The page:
Belarus Journalists Say Country's Situation Close to North Korea's After Paper Ban

The oldest newspaper in Belarus was banned from publishing its newspaper version after its online site was blocked.

According to the Associated Press, The Nasha Niva was banned from publication on its 115th anniversary on Tuesday after being labeled as extremists. Critics of the current Belarusian government, led by President Alexander Lukashenko, have compared it to North Korea.

"The authorities are continuing to destroy Belarus' independent media, calling everyone extremist," said Belarusian Association of Journalists head Andrei Bastunets. "The situation in Belarus is worse than in Cuba or Iran and is getting close to North Korean standards."

Nasha Niva, despite being mentioned as part of Belarus's national heritage in school textbooks, covered anti-government protests in the country in 2020 after Lukashenko was given a sixth term in office. Critics, both in Belarus and the West, alleged that the August 2020 election was rigged in his favor. During the protests, more than 35,000 people were arrested.

This ban was the latest move against the newspaper from the Belarusian government. Authorities had blocked its online newspaper from updating in July, arresting its chief editor Yahor Martsinovich and journalist Andrei Skurko. The two, along with 27 other Belarusian journalists including blogger Roman Protasevich, remain in custody.

Journalists are not the only people that Belarus is accused of unlawfully arresting. Newsweek previously reported that 562 political prisoners are being kept in the country, according to the Viasna Human Rights Center. Many of these prisoners are "civil society activists and human rights defenders," with some already being convicted and sentenced.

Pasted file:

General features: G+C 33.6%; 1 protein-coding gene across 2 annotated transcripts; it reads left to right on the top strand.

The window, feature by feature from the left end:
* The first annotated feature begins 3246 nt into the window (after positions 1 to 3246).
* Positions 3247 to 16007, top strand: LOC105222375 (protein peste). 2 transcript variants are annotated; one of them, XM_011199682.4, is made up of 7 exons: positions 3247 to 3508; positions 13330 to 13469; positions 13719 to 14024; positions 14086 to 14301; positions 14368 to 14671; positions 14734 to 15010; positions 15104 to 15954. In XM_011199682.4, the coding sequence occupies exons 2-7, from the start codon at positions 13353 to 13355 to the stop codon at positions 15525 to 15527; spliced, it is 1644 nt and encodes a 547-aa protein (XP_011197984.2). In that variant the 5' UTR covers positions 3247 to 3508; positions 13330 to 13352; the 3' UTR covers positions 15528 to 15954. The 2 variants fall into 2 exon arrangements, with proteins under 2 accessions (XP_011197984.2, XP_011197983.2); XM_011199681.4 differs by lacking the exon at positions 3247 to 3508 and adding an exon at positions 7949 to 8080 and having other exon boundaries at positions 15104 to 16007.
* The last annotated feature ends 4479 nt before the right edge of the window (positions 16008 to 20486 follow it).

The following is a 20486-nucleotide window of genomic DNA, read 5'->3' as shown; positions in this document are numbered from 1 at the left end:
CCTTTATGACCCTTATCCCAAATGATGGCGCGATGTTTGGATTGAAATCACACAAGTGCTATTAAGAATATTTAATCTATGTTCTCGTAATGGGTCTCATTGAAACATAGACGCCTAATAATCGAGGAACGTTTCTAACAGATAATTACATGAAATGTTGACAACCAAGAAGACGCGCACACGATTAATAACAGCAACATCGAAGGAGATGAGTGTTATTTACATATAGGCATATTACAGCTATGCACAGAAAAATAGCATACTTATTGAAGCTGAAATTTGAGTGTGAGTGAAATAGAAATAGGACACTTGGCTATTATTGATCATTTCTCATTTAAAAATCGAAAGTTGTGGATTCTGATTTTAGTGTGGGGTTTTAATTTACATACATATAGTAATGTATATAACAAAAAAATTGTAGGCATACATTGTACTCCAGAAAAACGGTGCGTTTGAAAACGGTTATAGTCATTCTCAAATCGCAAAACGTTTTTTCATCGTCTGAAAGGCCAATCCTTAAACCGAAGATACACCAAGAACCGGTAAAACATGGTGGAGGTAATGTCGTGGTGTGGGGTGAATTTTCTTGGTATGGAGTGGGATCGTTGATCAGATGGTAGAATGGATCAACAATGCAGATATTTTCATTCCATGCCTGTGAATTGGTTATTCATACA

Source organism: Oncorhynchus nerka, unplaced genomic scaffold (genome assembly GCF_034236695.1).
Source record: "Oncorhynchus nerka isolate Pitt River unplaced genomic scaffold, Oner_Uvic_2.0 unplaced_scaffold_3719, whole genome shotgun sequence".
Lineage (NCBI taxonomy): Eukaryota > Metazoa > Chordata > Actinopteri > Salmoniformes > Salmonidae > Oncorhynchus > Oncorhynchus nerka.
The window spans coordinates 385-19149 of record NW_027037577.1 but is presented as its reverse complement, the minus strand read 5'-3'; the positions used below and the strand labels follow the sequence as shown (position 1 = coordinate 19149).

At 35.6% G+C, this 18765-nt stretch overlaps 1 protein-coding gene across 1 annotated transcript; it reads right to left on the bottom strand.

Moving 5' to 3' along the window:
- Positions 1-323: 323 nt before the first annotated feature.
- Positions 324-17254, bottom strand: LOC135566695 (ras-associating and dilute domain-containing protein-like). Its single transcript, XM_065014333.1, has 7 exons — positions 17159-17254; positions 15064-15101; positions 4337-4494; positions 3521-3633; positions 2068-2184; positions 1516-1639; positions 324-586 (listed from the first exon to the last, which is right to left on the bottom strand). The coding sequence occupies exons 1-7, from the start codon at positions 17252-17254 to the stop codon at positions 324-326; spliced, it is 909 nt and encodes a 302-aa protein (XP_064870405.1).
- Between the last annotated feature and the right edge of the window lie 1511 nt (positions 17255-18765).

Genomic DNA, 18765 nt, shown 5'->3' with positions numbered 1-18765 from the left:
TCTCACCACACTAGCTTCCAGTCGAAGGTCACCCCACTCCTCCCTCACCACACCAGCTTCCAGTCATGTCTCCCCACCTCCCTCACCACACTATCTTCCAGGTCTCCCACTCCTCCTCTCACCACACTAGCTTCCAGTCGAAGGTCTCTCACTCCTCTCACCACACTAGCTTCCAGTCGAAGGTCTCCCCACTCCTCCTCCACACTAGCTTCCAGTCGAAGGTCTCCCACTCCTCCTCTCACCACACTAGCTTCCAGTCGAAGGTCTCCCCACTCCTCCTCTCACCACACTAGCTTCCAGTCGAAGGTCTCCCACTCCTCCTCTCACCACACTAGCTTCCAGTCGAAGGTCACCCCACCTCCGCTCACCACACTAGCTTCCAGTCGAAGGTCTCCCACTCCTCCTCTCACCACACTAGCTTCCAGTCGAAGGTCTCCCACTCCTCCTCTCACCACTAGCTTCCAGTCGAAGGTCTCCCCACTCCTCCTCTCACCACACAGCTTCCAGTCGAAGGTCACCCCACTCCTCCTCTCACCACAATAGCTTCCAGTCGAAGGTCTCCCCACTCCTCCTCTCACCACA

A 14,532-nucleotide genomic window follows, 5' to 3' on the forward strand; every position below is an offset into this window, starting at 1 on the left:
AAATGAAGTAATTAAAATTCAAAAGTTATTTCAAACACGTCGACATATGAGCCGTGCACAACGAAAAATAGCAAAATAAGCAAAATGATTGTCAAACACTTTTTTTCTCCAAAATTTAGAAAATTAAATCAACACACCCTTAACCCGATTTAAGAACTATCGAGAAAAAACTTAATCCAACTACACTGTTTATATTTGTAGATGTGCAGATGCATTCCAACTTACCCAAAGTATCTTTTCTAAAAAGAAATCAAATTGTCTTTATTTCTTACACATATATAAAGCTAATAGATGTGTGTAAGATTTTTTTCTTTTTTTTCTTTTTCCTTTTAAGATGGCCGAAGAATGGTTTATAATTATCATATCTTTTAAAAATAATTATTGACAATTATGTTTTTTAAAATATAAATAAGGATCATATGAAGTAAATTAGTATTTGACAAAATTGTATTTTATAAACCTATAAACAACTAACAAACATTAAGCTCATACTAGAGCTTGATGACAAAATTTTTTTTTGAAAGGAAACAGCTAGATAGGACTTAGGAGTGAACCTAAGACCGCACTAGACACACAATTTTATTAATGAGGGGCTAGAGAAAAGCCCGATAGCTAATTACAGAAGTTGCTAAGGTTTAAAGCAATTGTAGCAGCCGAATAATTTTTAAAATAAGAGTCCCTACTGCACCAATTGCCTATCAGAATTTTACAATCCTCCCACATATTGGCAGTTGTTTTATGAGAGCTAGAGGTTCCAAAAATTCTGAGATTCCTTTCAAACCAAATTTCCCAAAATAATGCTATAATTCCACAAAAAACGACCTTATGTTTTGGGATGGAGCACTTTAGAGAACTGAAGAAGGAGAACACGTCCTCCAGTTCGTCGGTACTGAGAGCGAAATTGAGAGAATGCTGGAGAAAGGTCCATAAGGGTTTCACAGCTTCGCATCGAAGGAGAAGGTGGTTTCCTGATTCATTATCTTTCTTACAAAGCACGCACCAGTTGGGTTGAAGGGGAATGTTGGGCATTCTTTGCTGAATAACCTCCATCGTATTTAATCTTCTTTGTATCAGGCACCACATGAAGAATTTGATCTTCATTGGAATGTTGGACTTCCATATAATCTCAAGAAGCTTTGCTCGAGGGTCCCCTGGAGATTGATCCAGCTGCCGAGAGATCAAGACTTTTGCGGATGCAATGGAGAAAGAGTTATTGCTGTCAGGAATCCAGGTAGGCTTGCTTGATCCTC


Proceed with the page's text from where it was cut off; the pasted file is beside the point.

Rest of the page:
Despite the bans, Nasha Niva is currently being kept alive by former employees. The majority have fled the country and continue to update the website with news. They are able to bypass the blocking by regularly changing its domain.

For more reporting from The Associated Press, see below:

Belarus Pre
On its 115 anniversary, The Nasha Niva was banned from publication by the Belarus government. Belarusians living in Poland and Poles supporting them hold up paper planes during a demonstration in front of the European Commission office in Warsaw on May 24 demanding freedom for Belarus opposition activist Roman Protasevich a day after a Ryanair flight from Athens to Vilnius carrying the dissident journalist was diverted while in Belarusian airspace. Photo by Wojtek Radwanski/AFP via Getty Images

Nasha Niva was outlawed as extremist by the Central District Court in Minsk, which acted upon the request of the Ministry of Information.

The ruling will expose anyone who would publish or repost Nasha Niva materials to prison terms of up to seven years.

It wasn't immediately clear how Belarusian authorities would handle the situation after its ban.

This month, tensions flared on Belarus' border with Poland over an influx of migrants. The EU has accused Lukashenko's government of orchestrating the migration surge on its eastern flank as a "hybrid attack" in retaliation for the bloc's sanctions on Belarus for its crackdown on protesters.

Belarus Protest
Nasha Niva was outlawed as extremist by the Central District Court in Minsk. In this Sunday, August 9, 2020 file photo, a protester stands with an old Belarusian national flag as police use a water cannon against demonstrators after the Belarusian presidential election in Minsk, Belarus. AP Photo, file